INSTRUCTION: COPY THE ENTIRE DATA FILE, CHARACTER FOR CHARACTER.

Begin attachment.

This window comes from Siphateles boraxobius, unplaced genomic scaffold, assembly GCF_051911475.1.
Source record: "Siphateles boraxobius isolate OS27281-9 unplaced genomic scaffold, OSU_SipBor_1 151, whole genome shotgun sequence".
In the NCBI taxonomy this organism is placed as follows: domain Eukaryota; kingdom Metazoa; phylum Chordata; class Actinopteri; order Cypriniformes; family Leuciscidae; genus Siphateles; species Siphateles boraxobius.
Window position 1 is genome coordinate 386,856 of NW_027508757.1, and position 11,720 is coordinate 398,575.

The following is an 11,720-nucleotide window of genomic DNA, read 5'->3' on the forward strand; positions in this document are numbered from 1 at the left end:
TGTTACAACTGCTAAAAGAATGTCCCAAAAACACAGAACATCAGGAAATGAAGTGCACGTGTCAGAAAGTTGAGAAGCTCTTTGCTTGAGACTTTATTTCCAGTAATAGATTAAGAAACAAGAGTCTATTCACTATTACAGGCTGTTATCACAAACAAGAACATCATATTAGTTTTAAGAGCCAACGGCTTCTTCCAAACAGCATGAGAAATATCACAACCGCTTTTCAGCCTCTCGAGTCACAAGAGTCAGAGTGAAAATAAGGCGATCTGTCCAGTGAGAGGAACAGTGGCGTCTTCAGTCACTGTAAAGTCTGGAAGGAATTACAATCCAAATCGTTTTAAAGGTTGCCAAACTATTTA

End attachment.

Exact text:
This window comes from Siphateles boraxobius, unplaced genomic scaffold, assembly GCF_051911475.1.
Source record: "Siphateles boraxobius isolate OS27281-9 unplaced genomic scaffold, OSU_SipBor_1 151, whole genome shotgun sequence".
In the NCBI taxonomy this organism is placed as follows: domain Eukaryota; kingdom Metazoa; phylum Chordata; class Actinopteri; order Cypriniformes; family Leuciscidae; genus Siphateles; species Siphateles boraxobius.
Window position 1 is genome coordinate 386,856 of NW_027508757.1, and position 11,720 is coordinate 398,575.

The following is an 11,720-nucleotide window of genomic DNA, read 5'->3' on the forward strand; positions in this document are numbered from 1 at the left end:
TGTTACAACTGCTAAAAGAATGTCCCAAAAACACAGAACATCAGGAAATGAAGTGCACGTGTCAGAAAGTTGAGAAGCTCTTTGCTTGAGACTTTATTTCCAGTAATAGATTAAGAAACAAGAGTCTATTCACTATTACAGGCTGTTATCACAAACAAGAACATCATATTAGTTTTAAGAGCCAACGGCTTCTTCCAAACAGCATGAGAAATATCACAACCGCTTTTCAGCCTCTCGAGTCACAAGAGTCAGAGTGAAAATAAGGCGATCTGTCCAGTGAGAGGAACAGTGGCGTCTTCAGTCACTGTAAAGTCTGGAAGGAATTACAATCCAAATCGTTTTAAAGGTTGCCAAACTATTTA